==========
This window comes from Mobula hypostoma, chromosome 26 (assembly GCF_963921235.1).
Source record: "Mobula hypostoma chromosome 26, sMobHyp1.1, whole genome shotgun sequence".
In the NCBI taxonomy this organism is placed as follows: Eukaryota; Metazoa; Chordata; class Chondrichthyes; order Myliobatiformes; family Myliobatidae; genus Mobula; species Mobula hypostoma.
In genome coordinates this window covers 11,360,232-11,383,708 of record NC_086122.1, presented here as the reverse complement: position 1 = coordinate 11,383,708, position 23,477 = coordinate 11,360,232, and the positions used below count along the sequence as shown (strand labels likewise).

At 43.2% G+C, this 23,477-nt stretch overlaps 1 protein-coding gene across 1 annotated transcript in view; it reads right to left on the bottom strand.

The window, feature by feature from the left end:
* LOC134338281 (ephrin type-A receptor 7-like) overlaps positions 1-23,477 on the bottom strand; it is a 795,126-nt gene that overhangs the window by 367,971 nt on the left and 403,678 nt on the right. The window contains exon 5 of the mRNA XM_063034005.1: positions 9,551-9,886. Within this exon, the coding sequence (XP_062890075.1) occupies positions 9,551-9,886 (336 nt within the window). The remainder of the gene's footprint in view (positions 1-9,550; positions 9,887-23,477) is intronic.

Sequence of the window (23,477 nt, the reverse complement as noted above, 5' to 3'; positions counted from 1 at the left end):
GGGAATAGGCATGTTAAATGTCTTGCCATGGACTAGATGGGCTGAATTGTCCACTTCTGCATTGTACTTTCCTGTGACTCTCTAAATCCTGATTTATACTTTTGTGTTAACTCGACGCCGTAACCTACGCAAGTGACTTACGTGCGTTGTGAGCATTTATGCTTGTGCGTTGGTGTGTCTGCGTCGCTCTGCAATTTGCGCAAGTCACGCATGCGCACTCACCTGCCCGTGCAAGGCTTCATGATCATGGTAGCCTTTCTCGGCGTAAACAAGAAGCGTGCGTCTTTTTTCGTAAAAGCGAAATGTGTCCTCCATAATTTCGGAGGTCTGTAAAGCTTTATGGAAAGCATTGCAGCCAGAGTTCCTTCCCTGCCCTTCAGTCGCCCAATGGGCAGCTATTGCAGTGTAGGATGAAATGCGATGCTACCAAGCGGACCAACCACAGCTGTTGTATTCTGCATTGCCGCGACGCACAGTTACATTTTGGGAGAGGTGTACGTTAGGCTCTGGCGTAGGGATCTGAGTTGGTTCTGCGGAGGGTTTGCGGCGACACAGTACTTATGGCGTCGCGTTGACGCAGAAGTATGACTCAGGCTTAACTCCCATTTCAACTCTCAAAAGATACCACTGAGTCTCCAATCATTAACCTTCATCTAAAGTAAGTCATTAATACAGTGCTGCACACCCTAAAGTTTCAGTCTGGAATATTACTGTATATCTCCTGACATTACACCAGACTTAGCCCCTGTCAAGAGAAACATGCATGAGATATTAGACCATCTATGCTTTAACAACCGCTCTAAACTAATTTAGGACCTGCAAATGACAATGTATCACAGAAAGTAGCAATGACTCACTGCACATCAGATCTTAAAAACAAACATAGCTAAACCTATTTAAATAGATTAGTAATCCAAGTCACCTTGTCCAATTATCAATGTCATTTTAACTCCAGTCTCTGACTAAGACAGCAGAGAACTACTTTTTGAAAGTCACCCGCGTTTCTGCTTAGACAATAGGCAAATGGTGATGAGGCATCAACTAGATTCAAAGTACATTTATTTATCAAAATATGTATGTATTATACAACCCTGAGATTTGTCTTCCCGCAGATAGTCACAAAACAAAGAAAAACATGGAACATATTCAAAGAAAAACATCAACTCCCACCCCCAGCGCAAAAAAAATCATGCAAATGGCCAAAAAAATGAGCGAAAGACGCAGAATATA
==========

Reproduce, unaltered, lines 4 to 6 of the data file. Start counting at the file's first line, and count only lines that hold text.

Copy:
In genome coordinates this window covers 11,360,232-11,383,708 of record NC_086122.1, presented here as the reverse complement: position 1 = coordinate 11,383,708, position 23,477 = coordinate 11,360,232, and the positions used below count along the sequence as shown (strand labels likewise).

At 43.2% G+C, this 23,477-nt stretch overlaps 1 protein-coding gene across 1 annotated transcript in view; it reads right to left on the bottom strand.

The window, feature by feature from the left end: